In today's U.S. reality, rather than fearing Big Brother, we should fear Big Business, with its ever-expanding capacity to collect our private information, even our medical records in some cases.

America is obsessed with guns.

And Wayne LaPierre knows exactly what he is doing.

He's continuing to foster that paranoia.

And in doing so, he's raking in millions for the NRA.

The "Ring of Freedom" donor list on the NRA's website says it all.

The list includes gun, ammunition and ammunition magazine manufacturers, weapons accessories providers, and gun retailers.

Smith & Wesson, Beretta USA, Ruger & Co., and Sturm, just to name a few.

The website shows that since 2005, corporations, have given the NRA between $19.8 and $52.6 million, with the majority of those donations coming from the firearms industry.

In an April press release, Ruger said that it had donated $1.2 million to the NRA in just the past 12 months.l

At the NRA's annual meeting in St. Louis in April, an updated corporate donors list includes Colt's Manufacturing Co., and the Freedom Group Inc., whose Bushmaster plant in Ilion, N.Y, makes the brand of AR-15 semiautomatic rifle which was used in the Newtown, Conn., school shootings on Dec. 14th, as well as in the Christmas Eve. firefighter ambush in West Webster, NY.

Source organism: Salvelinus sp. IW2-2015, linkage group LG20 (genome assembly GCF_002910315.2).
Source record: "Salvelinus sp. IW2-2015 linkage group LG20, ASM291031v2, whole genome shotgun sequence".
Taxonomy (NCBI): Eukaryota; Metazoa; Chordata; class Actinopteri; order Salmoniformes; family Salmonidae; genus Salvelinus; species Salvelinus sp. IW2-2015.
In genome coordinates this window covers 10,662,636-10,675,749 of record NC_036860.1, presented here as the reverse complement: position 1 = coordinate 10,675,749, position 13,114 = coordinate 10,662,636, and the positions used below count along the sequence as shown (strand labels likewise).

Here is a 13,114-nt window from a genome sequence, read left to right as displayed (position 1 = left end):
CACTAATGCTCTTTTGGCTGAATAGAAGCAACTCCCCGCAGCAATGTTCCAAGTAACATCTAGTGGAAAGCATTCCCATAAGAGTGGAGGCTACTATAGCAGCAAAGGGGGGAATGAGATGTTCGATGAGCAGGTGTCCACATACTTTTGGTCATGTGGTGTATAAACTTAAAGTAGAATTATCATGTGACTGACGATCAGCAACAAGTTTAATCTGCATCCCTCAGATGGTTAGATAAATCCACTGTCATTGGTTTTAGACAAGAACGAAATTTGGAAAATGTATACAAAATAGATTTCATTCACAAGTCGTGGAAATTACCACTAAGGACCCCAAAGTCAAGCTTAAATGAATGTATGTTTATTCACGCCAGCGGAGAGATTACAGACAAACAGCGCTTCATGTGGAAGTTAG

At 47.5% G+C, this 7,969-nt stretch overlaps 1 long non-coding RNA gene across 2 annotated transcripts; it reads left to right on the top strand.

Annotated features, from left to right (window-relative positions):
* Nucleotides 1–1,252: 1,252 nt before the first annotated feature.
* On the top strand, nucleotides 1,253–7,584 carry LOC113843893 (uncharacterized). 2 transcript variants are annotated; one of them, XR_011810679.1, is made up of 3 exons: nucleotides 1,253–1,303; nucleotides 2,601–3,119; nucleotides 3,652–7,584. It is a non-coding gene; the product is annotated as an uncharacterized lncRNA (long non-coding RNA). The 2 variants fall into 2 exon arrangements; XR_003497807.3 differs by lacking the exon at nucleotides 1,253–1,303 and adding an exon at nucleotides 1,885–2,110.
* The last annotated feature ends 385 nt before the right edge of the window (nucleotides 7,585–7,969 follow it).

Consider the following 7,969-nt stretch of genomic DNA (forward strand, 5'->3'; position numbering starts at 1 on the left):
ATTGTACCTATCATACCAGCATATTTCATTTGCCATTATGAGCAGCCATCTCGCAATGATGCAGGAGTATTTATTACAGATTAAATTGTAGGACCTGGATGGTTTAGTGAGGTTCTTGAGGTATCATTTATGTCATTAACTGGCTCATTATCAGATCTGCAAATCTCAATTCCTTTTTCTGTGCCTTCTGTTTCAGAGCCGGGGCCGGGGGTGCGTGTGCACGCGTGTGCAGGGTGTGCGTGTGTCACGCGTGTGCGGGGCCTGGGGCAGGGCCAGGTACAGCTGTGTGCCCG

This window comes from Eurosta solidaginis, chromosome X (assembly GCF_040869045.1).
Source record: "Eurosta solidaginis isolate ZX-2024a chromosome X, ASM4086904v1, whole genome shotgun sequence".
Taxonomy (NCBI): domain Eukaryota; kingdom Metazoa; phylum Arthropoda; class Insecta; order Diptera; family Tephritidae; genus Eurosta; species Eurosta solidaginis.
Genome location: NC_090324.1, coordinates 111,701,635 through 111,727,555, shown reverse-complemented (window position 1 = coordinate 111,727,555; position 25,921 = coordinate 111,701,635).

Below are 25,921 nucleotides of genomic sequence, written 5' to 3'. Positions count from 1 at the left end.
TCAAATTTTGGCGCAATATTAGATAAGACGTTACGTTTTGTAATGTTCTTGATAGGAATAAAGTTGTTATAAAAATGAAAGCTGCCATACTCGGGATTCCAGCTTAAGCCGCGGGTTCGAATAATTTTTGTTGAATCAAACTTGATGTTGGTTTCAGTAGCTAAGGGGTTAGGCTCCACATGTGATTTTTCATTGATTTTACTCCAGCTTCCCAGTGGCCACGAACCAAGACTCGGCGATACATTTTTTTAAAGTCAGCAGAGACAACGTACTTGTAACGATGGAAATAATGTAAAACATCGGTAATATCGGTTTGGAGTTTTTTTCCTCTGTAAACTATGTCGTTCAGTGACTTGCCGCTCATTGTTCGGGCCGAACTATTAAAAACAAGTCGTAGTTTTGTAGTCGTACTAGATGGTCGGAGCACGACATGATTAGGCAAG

And speaking of that Bushmaster pant in IIion, NY, since 2009, New York State has invested nearly $6 Million to subsidize the Remington Arms Company, again, the maker of the Bushmaster AR-15.

Despite New York's tough-on-guns approach, including several elected leaders wanting restrictions on military-style weapons like the AR-15, it's important that people see that the bottom line, as always, comes down to money.

In fact, New York's Senator Charles Schumer was the driving force behind helping Remington Firearms secure Army contracts including an 8.9 Million U.S. Government contract awarded in 2011 for the company to produce 1,212 M24 sniper rifles.

Not surprisingly, it was Schumer who joined Remington at last year's event announcing Bushmaster's move to llion.

Another interesting thing is this.

Since 2003, the NRA has given New York legislators and political committees $217,400 - the organization's biggest outlay of donations over that period.

Almost half of the NRA's donations to New York State politicians came in 2010, after the defeat of
New York City Mayor Michael Bloomberg's proposed legislation to micro stamp bullet casings, which the NRA opposed.

The NRA then gave $92,500 to the State Senate Republican Committee just weeks before the 2010 election, when Republicans took back control.

Rebublican Sen. Joe Robach from Rochester, NY
Joe Robach, the Republican Senator from Rochester, NY received $10,050, the biggest individual donation in the state since 2003.

Following in the NRA's lead, the National Shooting Sports Foundation, then donated $103,500 including $80,000 to New York's Senate Republican Campaign Committee in 2010.

Like I said, the NRA's Wayne LaPierre knows exactly what he is doing.

What's next?

The NRA sponsoring Little League baseball?

It wouldn't surprise me.